The weekend weather forecasts continued to promise stable weather. Eirik explained all about the best conditions for thermalling. High pressure days make for stable air masses, which means thermals aren't strong. We've got to wait for a low pressure system to move through. Cold nights and hot days make great thermal days. Cloudless days are great because the sun can heat everything. Then again, once at altitude, clouds make great lift when you fly beside them. Cloud streets are an XC dream!

We started discussing the practical elements of the flight. He showed me the options we had for launching and typical distances that could be travelled on good days. He explained how we needed a good "strong" wind at altitude so we could use it to push us along further. He talked about finding thermals and how they drifted and how sometimes it could be pretty far between them. He explained the flying with friends increased chances of finding them and that meant longer trips. He talked about finding the right lines with less sink. And sometimes you just have to hold your breath and hope you get lift. We talked landing options and how far we might have to hike to the road and back to civilization.

When the X-Alps started, I was watching it like a hawk. We were watching when the race started. We watched as they waited for good conditions at the top of the first mountain and how one man getting lift meant the whole fleet of them had to get in the air as fast as they could. We were zooming in to analyze flight patterns. We were checking wind directions, looking at google street view, and trying to guess where they were headed next. I finally understood some elements of the challenge and the race took on a whole new dimension.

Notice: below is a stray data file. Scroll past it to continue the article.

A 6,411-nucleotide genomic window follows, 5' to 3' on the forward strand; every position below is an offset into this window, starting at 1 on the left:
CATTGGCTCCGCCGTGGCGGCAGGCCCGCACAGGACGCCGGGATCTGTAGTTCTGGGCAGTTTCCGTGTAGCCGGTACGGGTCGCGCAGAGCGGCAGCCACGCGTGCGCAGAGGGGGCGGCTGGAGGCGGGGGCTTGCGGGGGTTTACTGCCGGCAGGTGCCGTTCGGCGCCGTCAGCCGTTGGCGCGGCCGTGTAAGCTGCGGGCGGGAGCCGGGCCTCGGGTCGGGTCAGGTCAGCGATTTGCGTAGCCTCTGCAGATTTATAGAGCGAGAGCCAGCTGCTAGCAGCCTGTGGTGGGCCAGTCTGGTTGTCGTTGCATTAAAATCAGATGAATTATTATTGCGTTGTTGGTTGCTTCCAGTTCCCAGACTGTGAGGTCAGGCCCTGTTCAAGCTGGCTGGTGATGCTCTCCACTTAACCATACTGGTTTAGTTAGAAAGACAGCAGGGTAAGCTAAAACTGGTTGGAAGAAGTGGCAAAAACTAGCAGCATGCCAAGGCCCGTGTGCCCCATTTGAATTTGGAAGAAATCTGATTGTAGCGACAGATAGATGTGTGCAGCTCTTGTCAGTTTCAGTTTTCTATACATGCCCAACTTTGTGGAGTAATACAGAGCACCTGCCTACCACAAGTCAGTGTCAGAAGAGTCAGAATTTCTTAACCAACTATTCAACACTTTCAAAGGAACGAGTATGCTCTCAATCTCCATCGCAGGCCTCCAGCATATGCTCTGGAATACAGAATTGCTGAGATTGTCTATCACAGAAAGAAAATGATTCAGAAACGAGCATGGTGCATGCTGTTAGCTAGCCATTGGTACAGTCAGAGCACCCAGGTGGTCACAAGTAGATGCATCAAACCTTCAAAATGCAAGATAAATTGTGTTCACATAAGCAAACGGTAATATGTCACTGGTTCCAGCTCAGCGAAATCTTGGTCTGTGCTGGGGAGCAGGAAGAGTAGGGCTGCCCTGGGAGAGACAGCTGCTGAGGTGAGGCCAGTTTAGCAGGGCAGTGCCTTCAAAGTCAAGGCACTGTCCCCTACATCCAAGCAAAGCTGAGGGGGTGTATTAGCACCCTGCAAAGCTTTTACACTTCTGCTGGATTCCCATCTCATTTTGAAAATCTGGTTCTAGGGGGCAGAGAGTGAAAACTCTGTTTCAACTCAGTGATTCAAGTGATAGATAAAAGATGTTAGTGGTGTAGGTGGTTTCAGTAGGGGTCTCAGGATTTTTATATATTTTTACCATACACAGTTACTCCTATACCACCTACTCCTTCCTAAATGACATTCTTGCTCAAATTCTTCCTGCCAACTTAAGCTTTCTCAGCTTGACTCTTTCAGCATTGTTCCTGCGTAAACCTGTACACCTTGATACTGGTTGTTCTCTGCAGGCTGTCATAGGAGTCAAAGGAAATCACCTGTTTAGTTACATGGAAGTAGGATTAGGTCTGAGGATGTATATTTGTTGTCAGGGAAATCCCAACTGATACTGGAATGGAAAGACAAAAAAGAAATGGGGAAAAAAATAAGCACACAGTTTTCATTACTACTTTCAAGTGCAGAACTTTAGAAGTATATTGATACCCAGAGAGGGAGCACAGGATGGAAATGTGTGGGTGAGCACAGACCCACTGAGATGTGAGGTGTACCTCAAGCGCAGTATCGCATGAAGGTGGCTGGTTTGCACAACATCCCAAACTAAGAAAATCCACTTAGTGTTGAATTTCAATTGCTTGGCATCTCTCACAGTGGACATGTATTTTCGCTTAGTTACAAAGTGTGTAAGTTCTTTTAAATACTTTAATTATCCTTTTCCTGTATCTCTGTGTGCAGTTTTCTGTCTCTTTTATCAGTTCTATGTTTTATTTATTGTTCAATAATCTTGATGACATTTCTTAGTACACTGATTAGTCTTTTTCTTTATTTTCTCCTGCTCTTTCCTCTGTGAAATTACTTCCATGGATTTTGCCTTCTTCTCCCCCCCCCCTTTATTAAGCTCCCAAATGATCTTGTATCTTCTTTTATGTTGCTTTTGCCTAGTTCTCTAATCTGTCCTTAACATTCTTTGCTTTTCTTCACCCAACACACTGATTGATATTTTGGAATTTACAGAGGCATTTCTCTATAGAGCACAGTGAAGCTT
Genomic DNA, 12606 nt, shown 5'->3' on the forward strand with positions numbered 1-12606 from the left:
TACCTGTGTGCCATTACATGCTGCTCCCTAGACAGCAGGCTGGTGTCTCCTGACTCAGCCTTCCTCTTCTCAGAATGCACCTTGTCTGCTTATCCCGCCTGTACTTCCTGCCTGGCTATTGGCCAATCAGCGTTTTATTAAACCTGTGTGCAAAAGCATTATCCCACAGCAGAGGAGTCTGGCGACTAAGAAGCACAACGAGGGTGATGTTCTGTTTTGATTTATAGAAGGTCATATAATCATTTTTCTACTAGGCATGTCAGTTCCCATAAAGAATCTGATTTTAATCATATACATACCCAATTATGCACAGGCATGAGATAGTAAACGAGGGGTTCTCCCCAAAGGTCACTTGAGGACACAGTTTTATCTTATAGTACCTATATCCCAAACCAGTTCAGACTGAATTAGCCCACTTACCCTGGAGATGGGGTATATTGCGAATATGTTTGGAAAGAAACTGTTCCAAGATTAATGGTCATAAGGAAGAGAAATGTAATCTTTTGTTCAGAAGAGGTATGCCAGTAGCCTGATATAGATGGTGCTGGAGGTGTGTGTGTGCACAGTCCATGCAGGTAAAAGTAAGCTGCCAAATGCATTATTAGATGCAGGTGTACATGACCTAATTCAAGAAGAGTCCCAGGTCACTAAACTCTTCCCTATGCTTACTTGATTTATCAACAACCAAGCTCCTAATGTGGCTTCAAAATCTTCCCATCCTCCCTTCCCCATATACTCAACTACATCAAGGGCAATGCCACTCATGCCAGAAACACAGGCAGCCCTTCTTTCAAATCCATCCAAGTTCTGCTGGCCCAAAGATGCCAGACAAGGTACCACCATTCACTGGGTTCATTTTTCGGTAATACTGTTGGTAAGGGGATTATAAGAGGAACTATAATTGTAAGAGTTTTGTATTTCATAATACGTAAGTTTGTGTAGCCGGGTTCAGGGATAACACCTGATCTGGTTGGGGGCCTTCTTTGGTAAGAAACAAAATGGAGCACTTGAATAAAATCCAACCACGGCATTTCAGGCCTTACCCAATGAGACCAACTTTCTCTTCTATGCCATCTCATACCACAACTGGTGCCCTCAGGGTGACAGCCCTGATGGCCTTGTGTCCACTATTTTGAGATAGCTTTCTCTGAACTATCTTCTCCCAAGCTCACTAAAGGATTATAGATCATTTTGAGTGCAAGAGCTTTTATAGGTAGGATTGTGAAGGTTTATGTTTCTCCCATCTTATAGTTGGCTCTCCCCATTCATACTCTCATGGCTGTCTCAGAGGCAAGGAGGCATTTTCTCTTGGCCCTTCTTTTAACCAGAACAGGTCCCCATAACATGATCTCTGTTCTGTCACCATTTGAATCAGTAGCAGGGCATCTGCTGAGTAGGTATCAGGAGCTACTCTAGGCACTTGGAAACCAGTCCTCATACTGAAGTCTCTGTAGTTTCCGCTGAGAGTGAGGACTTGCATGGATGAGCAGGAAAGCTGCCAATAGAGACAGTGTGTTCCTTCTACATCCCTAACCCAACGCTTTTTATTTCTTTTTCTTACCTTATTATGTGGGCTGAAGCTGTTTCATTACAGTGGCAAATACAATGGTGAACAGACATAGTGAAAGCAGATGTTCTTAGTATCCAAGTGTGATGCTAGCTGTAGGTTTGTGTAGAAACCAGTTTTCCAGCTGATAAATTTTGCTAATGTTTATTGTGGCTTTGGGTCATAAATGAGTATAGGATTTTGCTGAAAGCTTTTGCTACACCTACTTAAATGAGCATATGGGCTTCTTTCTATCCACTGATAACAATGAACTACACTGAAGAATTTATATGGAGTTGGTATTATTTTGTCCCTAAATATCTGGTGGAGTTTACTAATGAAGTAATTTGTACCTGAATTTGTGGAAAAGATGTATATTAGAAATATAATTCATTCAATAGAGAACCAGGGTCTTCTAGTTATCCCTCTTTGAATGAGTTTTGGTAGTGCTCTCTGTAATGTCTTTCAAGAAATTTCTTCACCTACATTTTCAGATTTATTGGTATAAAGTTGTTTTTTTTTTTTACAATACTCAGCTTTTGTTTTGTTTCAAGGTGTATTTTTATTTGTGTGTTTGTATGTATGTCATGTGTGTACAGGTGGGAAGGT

Finally we got lucky with a promising Saturday forecast. Eirik calls around and scores us a tandem. It's a four hour drive north and a good launch isn't too far from there. If we want an early take off, we need to prepare today and camp out there overnight. Food! We need to eat a lot tonight. We need a proper breakfast. We need snacks for the flight and food for the hike out. The days are hot but we'll need warm clothes and gloves while we're up so high.

 It's getting late but we're finally packed. Our shoes are on and keys in hand, ready to walk out the door. Now for the four hour drive. This is going to be a tough night. The phone rings.

 Score! Stein Are has a tandem we can borrow since he had a cancelled flight. We can go to a much closer launch and that means we can drive out in the morning. Eirik gets excited and calls around to see who else will be flying there. Seems we'll have some good company!

Suddenly it hits me. This is really going to happen. Now I admit I'm a bit of a chicken - not something you expect a paraglider to say! Just like all sports, the more time you spend at it, the more horror stories you hear. I worry. What if the clouds start to suck us straight up? What if the wing stalls? Worst of all, what if I start screaming like a little girl? I have to calm myself down. I fall asleep trying to dream of small white fluffy clouds, bright sunshine and laminar winds.

I'm still nervous in the morning. It feels like I'm still dreaming. Being passenger on an XC flight just doesn't happen often. I trust the pilot, but I want to hear him say that he will fly safe. We have a few hours to drive ahead of us.
I say I'm worried.
He says so is he.
Really?! About what?
Because we might be flying over some desolate areas and I don't know where we'll land. We don't know how long a hike it will be to the nearest road. Not even sure if we'll have anyone to pick us up, if we even have cell reception.